Tuesday, December 13, 2016

National Security Archive declassified documents regarding Condor

A dozen latin contras with rifles in hands.

Operation Condor Revealed after 40 years in CIA lockbox. 

By Justin Arn

The Internet abounds with free but increasingly hidden or compromised information. Fake News, Russian hackers, and Public relations wizardry are all playing their part to usher us further down the rabbit hole in this newly coined post-truth era.

So where does a budding researcher go for information in a post-truth world? 

Why not begin with the National Security Archive? George Washington University, home of the independent organization, nevertheless does great work disseminating newly declassified information from all areas of government and military sector.  More especially the archive and the Universty function as a legitimizing historian of sorts for the intelligence and military apparatus For example: here's some of their latest I just received via email.

OPERATION CONDOR: Officials of Amnesty International Targeted for ‘Liquidation’.  New Documents Shed Light on OPERATION CONDOR, planned missions in Europe

National Security Archive Alert
Washington D.C., December 12 -

Operation Condor, the trans-border, multinational effort by Southern Cone secret police services to track down and “liquidate” opponents of their regimes in the 1970s, targeted officials of Amnesty International as well as human rights groups, and planned overseas missions in Paris and London, according to a comprehensive CIA report on Condor operations released today by the Obama administration. “The basic mission of Condor teams to be sent overseas,” according to the CIA, was “to liquidate top-level terrorist leaders. Non-terrorists also were reportedly candidates for assassination,” the CIA reported in May 1977, and “some leaders of Amnesty Internation[al] were mentioned as targets.”

Man photographs wall of pictures

The secret CIA report is included among more than 500 pages of documents on repression during the military dictatorship in Argentina declassified today by the Obama administration as part of a commitment made by the president last March when he visited Buenos Aires on the 40th anniversary of the military coup. “I believe we have a responsibility to confront the past with honesty and transparency,” 
Obama stated then.

The CIA’s sources inside Condor reported that “a training course was held in Buenos Aires for the team heading overseas,” and that “Condor leaders were considering the dispatch of a team to London—disguised as businessmen—to monitor ‘suspicious’ activities in Europe.” According to the CIA, “Another proposal under study included the collection of material on the membership, location, and political activities of human rights groups in order to identify and expose their socialist and Marxist connections. Similar data reportedly are to be collected on church and third-world groups.”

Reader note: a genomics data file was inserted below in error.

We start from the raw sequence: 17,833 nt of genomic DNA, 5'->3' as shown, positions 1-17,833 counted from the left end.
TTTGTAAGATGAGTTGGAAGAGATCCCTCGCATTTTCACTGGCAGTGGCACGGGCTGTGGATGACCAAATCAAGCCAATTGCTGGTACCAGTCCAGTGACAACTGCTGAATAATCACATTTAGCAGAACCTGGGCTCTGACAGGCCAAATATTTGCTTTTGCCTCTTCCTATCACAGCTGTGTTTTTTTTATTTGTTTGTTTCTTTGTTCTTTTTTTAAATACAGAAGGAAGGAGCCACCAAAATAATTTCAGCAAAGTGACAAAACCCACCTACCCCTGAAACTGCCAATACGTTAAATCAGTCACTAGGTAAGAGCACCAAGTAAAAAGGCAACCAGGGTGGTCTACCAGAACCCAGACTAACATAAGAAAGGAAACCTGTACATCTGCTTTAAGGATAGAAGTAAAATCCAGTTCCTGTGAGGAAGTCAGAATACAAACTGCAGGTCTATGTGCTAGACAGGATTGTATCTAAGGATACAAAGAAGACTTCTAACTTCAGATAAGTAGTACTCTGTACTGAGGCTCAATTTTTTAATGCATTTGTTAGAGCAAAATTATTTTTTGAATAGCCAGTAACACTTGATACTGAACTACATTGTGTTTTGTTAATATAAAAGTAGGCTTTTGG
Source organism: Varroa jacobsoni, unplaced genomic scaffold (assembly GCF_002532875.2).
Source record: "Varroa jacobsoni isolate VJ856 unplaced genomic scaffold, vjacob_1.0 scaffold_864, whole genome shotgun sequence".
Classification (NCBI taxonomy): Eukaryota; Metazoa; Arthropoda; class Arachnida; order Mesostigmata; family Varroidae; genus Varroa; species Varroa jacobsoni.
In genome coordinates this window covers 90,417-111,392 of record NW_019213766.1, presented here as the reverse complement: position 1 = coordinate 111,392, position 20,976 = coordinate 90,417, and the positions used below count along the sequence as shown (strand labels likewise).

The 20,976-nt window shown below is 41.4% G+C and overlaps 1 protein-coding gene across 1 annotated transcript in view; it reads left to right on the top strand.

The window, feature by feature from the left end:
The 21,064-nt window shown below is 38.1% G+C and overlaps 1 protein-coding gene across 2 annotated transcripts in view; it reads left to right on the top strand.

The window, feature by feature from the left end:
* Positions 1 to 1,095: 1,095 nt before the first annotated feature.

In another TOP SECRET/EXDIS/CODEWORD Condor document declassified today, the State Department’s Bureau of Intelligence and Research reported that “six Southern Cone nations" which were “participants in a counterterrorist network codenamed ‘Condor’” have agreed “to undertake the liquidation of Latin American” targets “living in France.”

The documents are part of a second tranche of intelligenceand presidential records posted today on the website of the Department of National Intelligence. The administration posted an initial set of documents on Argentina, drawn from the Jimmy Carter Presidential Library, on August 8, 2016.  As more records are processed for declassification, several more releases are planned for 2017, after Obama leaves office.

“With the release of this revealing documentation, President Obama has advanced the cause of human rights in Argentina and elsewhere,” said Carlos Osorio, who directs the Southern Cone documentation project at the National Security Archive and has actively supported the Administration’s special declassification project. “This gesture of declassification diplomacy,” Osorio noted, “will be part of the legacy of Obama’s presidency.

Among the documents that the National Security Archive identified as newsworthy was a NSC summary of the torture of Alfredo Bravo the president of Argentina’s Permanent Assembly
for Human Rights.

The report was sent in August 1978 to President Carter’s National Security Advisor, Zbigniew Brzezinski, by his top aide for Latin America, Robert Pastor, who detailed the atrocities the military had committed against Bravo. Pastor reported that Bravo had been “subjected to a bucket treatment where his feet were held in a bucket of ice water until thoroughly chilled and then shoved into a bucket of boiling water.” Bravo had also been subjected to electrical shocks and “subjected to ‘the submarine’—repeatedly being held under water until almost drowned.”

In a handwritten note in the margin of the document Brzezinski wrote: “a compelling, powerful report.

For further information, contact: Carlos Osorio: cosorio@gwu.edu
The National Security Archive plans to post additional documents from the new release on Argentina on its website:  
National Security Archive
Read Unredacted, the Archive blog
THE NATIONAL SECURITY ARCHIVE is an independent non-governmental research institute and library located at The George Washington University in Washington, D.C. The Archive collects and publishes declassified documents acquired through the Freedom of Information Act (FOIA). A tax-exempt public charity, the Archive receives no U.S. government funding; its budget is supported by publication royalties and donations from foundations and individuals

National Security Archive, Suite 701
Gelman Library
The George Washington University
2130 H Street, NW
Washington, D.C., 20037
Phone: 202/994-7000<
Fax: 202/994-7005

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